Sorting is taking a collection of things and putting them into some specific order. For example, sorting people by age, shoes by size, strings by length, planets by mass, numbers by value.
Frequently Asked Questions about sorting
For sorting the lines of a file being read from standard input, and writing the result out to standard output, one can use the following one-liner:
puts [join [lsort [split [read -nonewline stdin] \n]] \n]
Or in English: read in all the data to sort, split it into the list of units to be sorted, sort that list, join the sorted list back up in the external format, and write it out.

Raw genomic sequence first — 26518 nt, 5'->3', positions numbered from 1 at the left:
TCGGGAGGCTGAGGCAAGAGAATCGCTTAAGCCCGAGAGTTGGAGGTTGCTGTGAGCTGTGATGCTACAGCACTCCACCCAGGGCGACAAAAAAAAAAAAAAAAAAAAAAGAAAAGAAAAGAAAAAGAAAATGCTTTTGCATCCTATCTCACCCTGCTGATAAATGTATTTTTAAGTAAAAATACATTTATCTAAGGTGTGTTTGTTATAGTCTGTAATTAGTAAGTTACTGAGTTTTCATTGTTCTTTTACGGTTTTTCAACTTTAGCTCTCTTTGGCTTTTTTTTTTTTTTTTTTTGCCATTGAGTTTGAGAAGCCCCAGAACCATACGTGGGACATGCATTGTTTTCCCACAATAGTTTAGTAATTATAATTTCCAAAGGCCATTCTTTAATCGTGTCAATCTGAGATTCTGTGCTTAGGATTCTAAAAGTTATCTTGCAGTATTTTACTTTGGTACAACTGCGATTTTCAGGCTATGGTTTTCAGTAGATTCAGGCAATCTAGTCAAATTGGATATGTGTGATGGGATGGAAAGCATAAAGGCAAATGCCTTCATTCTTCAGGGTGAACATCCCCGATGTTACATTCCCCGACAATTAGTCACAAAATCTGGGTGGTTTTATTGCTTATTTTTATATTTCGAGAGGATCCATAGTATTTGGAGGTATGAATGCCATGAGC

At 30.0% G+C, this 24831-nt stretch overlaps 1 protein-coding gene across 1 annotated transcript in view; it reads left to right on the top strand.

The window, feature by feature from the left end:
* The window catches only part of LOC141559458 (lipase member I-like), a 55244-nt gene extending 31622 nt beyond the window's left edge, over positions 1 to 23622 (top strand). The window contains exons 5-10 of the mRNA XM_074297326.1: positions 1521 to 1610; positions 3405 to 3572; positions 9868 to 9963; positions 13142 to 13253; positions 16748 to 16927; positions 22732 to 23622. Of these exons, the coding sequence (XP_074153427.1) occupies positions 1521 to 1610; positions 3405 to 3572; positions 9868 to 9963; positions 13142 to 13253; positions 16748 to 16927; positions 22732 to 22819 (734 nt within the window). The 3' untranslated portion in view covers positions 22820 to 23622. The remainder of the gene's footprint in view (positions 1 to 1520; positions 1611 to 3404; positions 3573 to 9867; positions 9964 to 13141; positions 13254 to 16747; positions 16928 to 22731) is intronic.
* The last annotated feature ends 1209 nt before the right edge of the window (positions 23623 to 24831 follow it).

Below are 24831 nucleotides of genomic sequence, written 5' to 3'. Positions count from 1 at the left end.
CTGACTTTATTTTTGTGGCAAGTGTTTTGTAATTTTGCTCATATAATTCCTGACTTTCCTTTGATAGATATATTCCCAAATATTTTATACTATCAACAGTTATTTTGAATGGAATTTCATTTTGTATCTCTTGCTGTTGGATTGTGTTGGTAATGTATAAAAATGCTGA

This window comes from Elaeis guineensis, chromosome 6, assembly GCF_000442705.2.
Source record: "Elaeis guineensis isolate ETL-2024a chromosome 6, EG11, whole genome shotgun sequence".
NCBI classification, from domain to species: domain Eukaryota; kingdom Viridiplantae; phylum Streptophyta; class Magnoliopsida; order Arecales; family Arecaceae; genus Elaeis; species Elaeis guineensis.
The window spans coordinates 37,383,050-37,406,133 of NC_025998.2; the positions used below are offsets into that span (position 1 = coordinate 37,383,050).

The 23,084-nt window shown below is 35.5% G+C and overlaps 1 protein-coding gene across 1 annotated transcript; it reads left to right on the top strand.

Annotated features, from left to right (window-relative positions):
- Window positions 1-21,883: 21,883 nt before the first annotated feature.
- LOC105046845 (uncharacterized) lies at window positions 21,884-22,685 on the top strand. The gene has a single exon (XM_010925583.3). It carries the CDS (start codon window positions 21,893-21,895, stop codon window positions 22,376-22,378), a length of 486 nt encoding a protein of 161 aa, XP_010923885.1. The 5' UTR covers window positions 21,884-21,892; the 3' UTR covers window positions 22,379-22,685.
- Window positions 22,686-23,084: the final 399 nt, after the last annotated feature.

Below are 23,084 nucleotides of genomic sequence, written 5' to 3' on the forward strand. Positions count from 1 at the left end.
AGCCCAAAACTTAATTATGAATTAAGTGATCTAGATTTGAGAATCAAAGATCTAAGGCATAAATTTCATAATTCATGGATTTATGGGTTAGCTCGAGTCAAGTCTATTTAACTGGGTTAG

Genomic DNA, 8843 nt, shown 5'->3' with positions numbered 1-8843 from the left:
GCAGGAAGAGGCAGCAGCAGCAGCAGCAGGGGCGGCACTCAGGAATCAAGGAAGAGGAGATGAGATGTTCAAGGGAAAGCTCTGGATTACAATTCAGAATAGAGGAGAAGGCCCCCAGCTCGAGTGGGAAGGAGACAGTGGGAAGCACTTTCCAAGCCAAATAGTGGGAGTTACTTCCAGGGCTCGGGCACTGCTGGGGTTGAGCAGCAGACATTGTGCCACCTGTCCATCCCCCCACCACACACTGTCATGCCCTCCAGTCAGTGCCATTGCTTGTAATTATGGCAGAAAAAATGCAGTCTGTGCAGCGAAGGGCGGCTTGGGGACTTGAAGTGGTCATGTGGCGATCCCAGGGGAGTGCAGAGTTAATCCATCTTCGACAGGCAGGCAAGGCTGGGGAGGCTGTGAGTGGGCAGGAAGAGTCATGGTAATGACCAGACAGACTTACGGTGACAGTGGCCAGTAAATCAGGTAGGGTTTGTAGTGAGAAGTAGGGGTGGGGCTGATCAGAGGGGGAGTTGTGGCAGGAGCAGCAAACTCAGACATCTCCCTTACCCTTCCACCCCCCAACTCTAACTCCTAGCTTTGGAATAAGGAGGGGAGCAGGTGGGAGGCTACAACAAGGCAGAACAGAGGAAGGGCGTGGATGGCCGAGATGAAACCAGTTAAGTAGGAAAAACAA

A complication is that, as AMG observed, at least on Unix most files end with a newline. The split and join above interpret newlines as line separators, not line terminators, so if [split … \n] is applied to something whose the last character is a newline, it thinks a zero-length line follows. This is fixed by using the -nonewline option of read, which omits such a final newline. Not using the -nonewline option of puts furthermore normalises the output to end with a newline. (On Windows, \n inside Tcl furthermore corresponds to CRLF outside by default, so there is typically no need to worry about line-end conventions.)